IDPH has cited and fined Landmark of Des Plaines Rehab nursing home after a resident sustained a brain bleed due to a fall from bed.
The resident at issue had a movement disorder which left her a total assist with all activities of daily living and bed mobility. She was an assist of two with bed mobility. On the day of the accident, she was being changed by a single aide after an episode of incontinence. She was positioned on her side but was moving her arms involuntarily which brought her closer to the edge of the bed. She started to slide off, and the aide was unable to stop the fall. She hit her head on the legs to the bedside table and began to bleed. She was sent to the emergency room where a CT scan showed that she had a brain bleed. A repeat scan was done which showed that the bleeding had advanced to the point that the doctor declared that it was likely a fatal hemorrhage. Assuming that was the case, this nursing home fall would be the basis for a wrongful death lawsuit.
The conclusion of the IDPH investigation was that this resident required the assist of two with incontinence care, but as with some of the other IDPH citations we have written about (see here, here, here, and here), there was a single aide changing a resident who needed the help of two.
What was unclear from the citation is why there was only one aide. The resident was assessed as required the assistance of two with bed mobility. However, the aide who was changing the resident was the regular aide who cared for her and said that she was assist of one for changing. If that was the case, then there was an inadequate care plan in that it did not provide for assist of two with incontinence care for a resident whose condition called for that. On the other hand, if the aide did not know that the assist of two was required, there were breakdowns in how the contents of the care plan were communicated to the staff. It also means that this resident would have been receiving care in a manner inconsistent with the care plan for week or months on end, and the nursing home had just gotten lucky that there had not been an injury from a fall earlier. There is a difference between dodging bullets and providing good care, and this resident paid the price for a staff that had been dodging bullets for weeks instead of providing the care that was needed.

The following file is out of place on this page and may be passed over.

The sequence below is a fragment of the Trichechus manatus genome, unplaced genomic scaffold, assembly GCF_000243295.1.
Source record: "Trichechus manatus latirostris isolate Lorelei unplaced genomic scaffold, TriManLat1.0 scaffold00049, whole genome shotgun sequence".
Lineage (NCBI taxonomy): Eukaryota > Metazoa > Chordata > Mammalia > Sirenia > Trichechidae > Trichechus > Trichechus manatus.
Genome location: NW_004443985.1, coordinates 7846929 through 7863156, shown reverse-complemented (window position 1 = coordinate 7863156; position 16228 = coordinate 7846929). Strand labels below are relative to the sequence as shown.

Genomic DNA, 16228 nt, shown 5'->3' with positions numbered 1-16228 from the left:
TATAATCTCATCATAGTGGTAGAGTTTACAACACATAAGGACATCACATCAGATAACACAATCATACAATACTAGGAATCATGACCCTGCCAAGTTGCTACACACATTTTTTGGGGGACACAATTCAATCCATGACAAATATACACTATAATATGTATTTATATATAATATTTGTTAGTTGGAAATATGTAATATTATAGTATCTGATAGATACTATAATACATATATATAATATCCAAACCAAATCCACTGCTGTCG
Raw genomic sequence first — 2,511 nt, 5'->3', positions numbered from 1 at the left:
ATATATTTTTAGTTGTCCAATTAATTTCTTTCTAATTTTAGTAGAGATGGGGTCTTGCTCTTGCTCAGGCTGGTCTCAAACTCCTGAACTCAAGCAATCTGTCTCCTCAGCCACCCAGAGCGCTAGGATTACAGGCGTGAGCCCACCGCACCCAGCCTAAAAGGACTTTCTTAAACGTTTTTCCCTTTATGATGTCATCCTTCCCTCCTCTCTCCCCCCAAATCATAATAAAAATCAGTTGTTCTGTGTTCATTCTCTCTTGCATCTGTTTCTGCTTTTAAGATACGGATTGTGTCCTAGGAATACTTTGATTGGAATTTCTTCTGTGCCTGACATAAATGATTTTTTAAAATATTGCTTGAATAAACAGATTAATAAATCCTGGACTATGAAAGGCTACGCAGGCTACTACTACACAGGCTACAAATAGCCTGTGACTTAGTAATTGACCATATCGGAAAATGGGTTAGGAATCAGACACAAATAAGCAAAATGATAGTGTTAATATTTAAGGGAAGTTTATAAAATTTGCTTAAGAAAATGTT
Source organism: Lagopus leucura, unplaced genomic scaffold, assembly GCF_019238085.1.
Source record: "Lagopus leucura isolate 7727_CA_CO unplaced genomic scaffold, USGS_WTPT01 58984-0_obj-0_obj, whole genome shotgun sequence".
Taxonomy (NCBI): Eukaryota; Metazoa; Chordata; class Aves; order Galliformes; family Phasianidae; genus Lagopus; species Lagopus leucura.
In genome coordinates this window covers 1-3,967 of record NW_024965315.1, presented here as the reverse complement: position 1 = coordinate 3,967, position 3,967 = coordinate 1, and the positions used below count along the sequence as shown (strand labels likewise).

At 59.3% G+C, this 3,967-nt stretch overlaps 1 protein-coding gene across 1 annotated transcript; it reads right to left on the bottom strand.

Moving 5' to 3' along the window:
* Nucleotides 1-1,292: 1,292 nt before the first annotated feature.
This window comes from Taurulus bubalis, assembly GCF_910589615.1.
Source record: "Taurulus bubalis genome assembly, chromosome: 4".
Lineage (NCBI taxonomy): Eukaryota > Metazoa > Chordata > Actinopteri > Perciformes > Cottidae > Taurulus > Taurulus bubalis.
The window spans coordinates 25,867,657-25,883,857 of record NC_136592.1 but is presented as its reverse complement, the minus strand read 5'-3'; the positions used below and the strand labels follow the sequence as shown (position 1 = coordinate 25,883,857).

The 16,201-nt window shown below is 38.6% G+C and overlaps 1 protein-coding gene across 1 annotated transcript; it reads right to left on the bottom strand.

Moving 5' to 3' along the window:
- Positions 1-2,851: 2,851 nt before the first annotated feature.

One of our core beliefs is that nursing homes are built to fail due to the business model they follow and that unnecessary accidental injuries and wrongful deaths of residents are the inevitable result. Order our FREE report, Built to Fail, to learn more about why. Our experienced Chicago nursing home lawyers are ready to help you understand what happened, why, and what your rights are. Contact us to get the help you need.
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